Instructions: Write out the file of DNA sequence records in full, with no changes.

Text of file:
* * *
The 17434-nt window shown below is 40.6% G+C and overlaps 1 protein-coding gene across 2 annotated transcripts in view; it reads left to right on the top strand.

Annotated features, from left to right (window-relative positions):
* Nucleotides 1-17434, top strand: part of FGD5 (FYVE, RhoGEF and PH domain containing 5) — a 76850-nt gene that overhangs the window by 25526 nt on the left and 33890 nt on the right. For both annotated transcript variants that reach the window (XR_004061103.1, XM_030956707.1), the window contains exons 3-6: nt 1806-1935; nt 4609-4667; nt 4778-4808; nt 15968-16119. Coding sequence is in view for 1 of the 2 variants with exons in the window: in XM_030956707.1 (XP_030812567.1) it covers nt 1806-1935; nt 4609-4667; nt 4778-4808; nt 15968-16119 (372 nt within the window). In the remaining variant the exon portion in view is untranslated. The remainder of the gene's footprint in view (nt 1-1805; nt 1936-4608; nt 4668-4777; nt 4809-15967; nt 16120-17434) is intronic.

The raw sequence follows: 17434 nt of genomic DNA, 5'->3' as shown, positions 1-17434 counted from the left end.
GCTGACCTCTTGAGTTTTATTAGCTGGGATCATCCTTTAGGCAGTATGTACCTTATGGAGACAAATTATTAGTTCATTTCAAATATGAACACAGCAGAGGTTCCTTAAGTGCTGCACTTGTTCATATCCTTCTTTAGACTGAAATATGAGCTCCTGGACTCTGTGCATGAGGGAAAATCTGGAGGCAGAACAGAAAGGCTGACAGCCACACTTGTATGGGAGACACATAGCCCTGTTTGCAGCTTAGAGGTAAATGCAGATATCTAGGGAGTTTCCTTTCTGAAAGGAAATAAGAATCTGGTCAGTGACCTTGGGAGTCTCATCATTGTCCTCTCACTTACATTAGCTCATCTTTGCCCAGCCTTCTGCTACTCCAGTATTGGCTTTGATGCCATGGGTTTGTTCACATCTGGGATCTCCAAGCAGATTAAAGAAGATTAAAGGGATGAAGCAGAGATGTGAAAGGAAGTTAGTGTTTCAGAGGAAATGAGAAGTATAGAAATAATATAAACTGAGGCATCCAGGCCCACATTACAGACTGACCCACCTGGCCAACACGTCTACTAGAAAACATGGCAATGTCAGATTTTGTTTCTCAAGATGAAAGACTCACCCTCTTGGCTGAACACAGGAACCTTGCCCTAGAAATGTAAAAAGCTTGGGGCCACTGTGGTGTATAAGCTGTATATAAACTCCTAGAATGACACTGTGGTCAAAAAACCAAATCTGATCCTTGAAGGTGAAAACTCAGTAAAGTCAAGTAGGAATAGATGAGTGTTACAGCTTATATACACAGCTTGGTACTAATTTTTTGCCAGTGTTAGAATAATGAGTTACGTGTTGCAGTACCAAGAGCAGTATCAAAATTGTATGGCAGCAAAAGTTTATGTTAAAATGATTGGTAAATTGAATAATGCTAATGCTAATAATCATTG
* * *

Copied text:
The 17434-nt window shown below is 40.6% G+C and overlaps 1 protein-coding gene across 2 annotated transcripts in view; it reads left to right on the top strand.

Annotated features, from left to right (window-relative positions):
* Nucleotides 1-17434, top strand: part of FGD5 (FYVE, RhoGEF and PH domain containing 5) — a 76850-nt gene that overhangs the window by 25526 nt on the left and 33890 nt on the right. For both annotated transcript variants that reach the window (XR_004061103.1, XM_030956707.1), the window contains exons 3-6: nt 1806-1935; nt 4609-4667; nt 4778-4808; nt 15968-16119. Coding sequence is in view for 1 of the 2 variants with exons in the window: in XM_030956707.1 (XP_030812567.1) it covers nt 1806-1935; nt 4609-4667; nt 4778-4808; nt 15968-16119 (372 nt within the window). In the remaining variant the exon portion in view is untranslated. The remainder of the gene's footprint in view (nt 1-1805; nt 1936-4608; nt 4668-4777; nt 4809-15967; nt 16120-17434) is intronic.

The raw sequence follows: 17434 nt of genomic DNA, 5'->3' as shown, positions 1-17434 counted from the left end.
GCTGACCTCTTGAGTTTTATTAGCTGGGATCATCCTTTAGGCAGTATGTACCTTATGGAGACAAATTATTAGTTCATTTCAAATATGAACACAGCAGAGGTTCCTTAAGTGCTGCACTTGTTCATATCCTTCTTTAGACTGAAATATGAGCTCCTGGACTCTGTGCATGAGGGAAAATCTGGAGGCAGAACAGAAAGGCTGACAGCCACACTTGTATGGGAGACACATAGCCCTGTTTGCAGCTTAGAGGTAAATGCAGATATCTAGGGAGTTTCCTTTCTGAAAGGAAATAAGAATCTGGTCAGTGACCTTGGGAGTCTCATCATTGTCCTCTCACTTACATTAGCTCATCTTTGCCCAGCCTTCTGCTACTCCAGTATTGGCTTTGATGCCATGGGTTTGTTCACATCTGGGATCTCCAAGCAGATTAAAGAAGATTAAAGGGATGAAGCAGAGATGTGAAAGGAAGTTAGTGTTTCAGAGGAAATGAGAAGTATAGAAATAATATAAACTGAGGCATCCAGGCCCACATTACAGACTGACCCACCTGGCCAACACGTCTACTAGAAAACATGGCAATGTCAGATTTTGTTTCTCAAGATGAAAGACTCACCCTCTTGGCTGAACACAGGAACCTTGCCCTAGAAATGTAAAAAGCTTGGGGCCACTGTGGTGTATAAGCTGTATATAAACTCCTAGAATGACACTGTGGTCAAAAAACCAAATCTGATCCTTGAAGGTGAAAACTCAGTAAAGTCAAGTAGGAATAGATGAGTGTTACAGCTTATATACACAGCTTGGTACTAATTTTTTGCCAGTGTTAGAATAATGAGTTACGTGTTGCAGTACCAAGAGCAGTATCAAAATTGTATGGCAGCAAAAGTTTATGTTAAAATGATTGGTAAATTGAATAATGCTAATGCTAATAATCATTG